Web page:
[Roman Catholics account for around six percent of the population in Sri Lanka- Filepphoto]
Sri Lanka’s snap poll casts doubt on Pope’s visit-
The Catholic Church in Sri Lanka on Tuesday asked the government to clarify its plans for a snap presidential election, amid fears the polls will scupper a planned visit by the Pope.
Sri Lanka has not yet announced an election date, but the country’s information minister said Monday that the polls would be held in January, the same month that Pope Francis is due to visit.
The Church had earlier said it would be “inappropriate” for the Pope to visit any country at the time of a national election.
“We are yet to decide anything,” said church spokesman Cyril Gamini Fernando. “There will be a meeting of the bishops to discuss this.”
Official sources said Church authorities had asked the government to clarify Information Minister Keheliya Rambukwella’s announcement Monday that President Mahinda Rajapakse would run for a third term at an election in January.
United National Party opposition parliamentarian John Amaratunga told ucanews.com that it would be wise to delay the election until after Pope Francis’ visit.
“The Pope will come to Sri Lanka to hold the canonization of Blessed Joseph Vaz and this is a great opportunity for the Catholic community in the country,” said Amarathunga. “The election should not be in January and it could be held at any time in March.”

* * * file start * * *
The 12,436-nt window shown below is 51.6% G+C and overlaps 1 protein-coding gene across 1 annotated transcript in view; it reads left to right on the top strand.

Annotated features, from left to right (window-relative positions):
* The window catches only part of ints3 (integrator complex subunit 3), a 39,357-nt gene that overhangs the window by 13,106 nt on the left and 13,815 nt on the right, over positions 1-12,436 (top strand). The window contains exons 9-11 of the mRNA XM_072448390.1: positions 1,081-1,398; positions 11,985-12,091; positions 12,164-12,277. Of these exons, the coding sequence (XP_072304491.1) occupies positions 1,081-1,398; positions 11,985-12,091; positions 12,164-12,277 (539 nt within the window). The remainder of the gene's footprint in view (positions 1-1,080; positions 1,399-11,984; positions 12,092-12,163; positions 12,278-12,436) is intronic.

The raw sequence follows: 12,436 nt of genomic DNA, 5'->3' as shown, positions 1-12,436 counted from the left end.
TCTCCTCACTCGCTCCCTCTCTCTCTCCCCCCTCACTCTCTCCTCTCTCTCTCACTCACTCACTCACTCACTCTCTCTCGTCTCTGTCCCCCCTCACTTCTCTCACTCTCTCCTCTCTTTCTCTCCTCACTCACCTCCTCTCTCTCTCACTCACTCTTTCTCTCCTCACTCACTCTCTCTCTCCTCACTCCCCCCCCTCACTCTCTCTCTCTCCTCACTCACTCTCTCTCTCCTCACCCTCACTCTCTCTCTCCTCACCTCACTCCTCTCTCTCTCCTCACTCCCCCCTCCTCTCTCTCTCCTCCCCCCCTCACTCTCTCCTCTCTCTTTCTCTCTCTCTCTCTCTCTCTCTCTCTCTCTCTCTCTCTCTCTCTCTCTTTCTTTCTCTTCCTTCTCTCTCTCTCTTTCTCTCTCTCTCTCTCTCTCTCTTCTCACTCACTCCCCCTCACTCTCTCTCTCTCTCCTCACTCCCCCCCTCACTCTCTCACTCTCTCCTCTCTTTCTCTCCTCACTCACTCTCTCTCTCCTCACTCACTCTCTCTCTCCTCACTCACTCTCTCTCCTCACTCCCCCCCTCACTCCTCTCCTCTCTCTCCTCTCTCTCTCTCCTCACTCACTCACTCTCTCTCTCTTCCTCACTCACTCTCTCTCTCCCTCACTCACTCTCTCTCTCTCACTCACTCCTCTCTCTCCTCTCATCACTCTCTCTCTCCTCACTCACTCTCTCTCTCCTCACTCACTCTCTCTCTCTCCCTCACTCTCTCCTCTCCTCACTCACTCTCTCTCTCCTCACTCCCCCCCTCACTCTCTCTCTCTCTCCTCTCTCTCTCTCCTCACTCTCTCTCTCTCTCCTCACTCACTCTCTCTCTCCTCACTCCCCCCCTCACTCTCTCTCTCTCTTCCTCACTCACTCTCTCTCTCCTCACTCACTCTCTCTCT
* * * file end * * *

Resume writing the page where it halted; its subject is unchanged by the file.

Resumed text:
Amaratunga also cautioned that there could be “post election violence”.
An early election had been widely expected, but Monday’s announcement was the first confirmation that Rajapakse is seeking a fresh mandate after removing the two-term limit on the presidency soon after winning re-election in 2010.
Official sources said January 7, 8 and 9 were considered astrologically auspicious for Rajapakse and the vote could be held on any of those three days.
Rajapakse gained popularity among Sri Lanka’s majority Sinhalese community by crushing a Tamil separatist rebellion in May 2009 and ending a 37-year-long Tamil separatist war.
But his party’s popularity has fallen in recent months and saw its share of the vote plummet by over 20 percentage points in September local elections.
Roman Catholics account for around six percent of the population in Buddhist-majority Sri Lanka.
– AFP and ucanews.com, Colombo